From large data breaches at international companies to individual consumers scammed out of hundreds or thousands of dollars, identity theft and fraud cases seem to become a bigger problem with each year that passes. Here in North Central Florida, Orlando Police are inundated with new identity theft and fraud cases every day. And statewide, Florida ranked second in a WalletHub list of states with the most identity theft and fraud incidents. At MIDFLORIDA Credit Union, we take your security very seriously. From consumer alerts about fraud and scams to basic security tips, our goal is to help our customers feel empowered to protect themselves from identity theft, fraud, and scams. In this blog, you’ll learn what to look out for and how you can make fraud prevention part of your daily routine.

The Top 5 Identity Theft Scams to Look Out For

While criminals are constantly changing the details, these 5 scam categories are timeless. Here’s what you need to know:

Tax Scams and How to Prevent Them

  1. Financial Fraud: This is the type of identity theft most people are familiar with. A criminal steals your physical credit or debit card, or simply the card information, and makes unauthorized purchases with your accounts. Credit fraud can also take the form of a criminal opening a brand new credit card or loan in your name, using your social security number and other sensitive information.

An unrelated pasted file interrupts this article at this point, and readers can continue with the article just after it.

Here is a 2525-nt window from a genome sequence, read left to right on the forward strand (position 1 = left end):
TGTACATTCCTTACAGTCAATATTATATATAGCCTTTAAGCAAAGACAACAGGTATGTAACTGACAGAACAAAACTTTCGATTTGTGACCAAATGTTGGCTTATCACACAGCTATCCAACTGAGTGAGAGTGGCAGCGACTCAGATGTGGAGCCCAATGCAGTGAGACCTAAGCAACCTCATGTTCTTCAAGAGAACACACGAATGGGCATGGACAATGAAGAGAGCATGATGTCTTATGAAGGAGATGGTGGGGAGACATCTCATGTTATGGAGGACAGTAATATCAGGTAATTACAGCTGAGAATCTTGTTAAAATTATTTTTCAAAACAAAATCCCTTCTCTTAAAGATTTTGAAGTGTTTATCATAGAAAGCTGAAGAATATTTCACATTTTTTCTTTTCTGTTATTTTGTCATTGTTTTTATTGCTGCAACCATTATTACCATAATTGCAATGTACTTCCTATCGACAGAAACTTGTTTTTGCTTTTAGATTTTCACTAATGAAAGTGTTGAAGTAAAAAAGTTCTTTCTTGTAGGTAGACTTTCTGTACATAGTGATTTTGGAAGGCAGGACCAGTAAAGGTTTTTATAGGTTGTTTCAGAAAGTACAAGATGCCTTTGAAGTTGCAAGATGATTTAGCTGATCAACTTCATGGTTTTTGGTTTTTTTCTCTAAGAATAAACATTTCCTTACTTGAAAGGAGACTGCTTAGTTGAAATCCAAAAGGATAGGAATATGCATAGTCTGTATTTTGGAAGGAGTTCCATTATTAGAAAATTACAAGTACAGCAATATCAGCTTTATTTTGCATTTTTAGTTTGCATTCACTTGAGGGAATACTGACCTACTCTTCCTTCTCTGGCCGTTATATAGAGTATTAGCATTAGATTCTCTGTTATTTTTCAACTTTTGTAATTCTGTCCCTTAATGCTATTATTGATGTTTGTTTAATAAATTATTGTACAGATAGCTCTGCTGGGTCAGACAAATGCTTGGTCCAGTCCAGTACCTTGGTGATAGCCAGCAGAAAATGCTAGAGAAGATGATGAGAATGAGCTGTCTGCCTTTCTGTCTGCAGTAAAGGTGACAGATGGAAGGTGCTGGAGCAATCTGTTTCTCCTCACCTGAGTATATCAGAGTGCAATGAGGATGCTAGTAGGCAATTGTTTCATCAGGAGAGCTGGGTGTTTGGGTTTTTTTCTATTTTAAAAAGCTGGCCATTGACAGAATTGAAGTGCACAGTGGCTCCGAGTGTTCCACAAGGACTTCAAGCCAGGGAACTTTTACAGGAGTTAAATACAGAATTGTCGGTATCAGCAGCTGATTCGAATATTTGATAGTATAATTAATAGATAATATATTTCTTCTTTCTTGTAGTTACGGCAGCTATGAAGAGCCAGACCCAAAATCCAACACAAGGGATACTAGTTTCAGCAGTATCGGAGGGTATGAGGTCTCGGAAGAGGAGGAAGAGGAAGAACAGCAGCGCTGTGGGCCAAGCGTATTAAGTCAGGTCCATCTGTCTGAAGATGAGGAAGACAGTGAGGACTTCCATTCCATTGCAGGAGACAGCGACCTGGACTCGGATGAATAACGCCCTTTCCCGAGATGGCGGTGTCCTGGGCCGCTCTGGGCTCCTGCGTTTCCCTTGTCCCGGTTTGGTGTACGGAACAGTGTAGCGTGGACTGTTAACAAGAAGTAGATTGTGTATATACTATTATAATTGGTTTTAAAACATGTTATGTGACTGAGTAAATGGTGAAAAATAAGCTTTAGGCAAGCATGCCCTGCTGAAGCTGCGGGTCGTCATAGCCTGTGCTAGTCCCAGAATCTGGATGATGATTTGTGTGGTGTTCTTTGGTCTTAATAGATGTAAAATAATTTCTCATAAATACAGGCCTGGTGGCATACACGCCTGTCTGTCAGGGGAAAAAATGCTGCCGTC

1. How to prevent it: Monitor your existing accounts and credit report. For example, CBTFL’s Online Banking Service includes account activity alerts. Discover suspicious transactions as soon as they happen so you can take action immediately. Check your credit report three times a year by taking advantage of your free annual report from each of the 3 major agencies. You can also use free apps like Credit Karma or Credit Sesame to receive alerts about hard inquiries and changes to your credit score.
  2. Tax Scams: While tax fraud peaks during the filing season of January-April, scammers stay hard at work all year with phishing emails and telephone calls designed to trick you into sharing information such as your social security number, or paying money for alleged fines and penalties.
    1. How to prevent it: Visit the IRS’s “Tax Scams/Consumer Alerts” page to stay notified of the latest tax scam details. If you receive an email or phone call purportedly from the IRS, you can always visit their official website to find the customer service number and call to verify.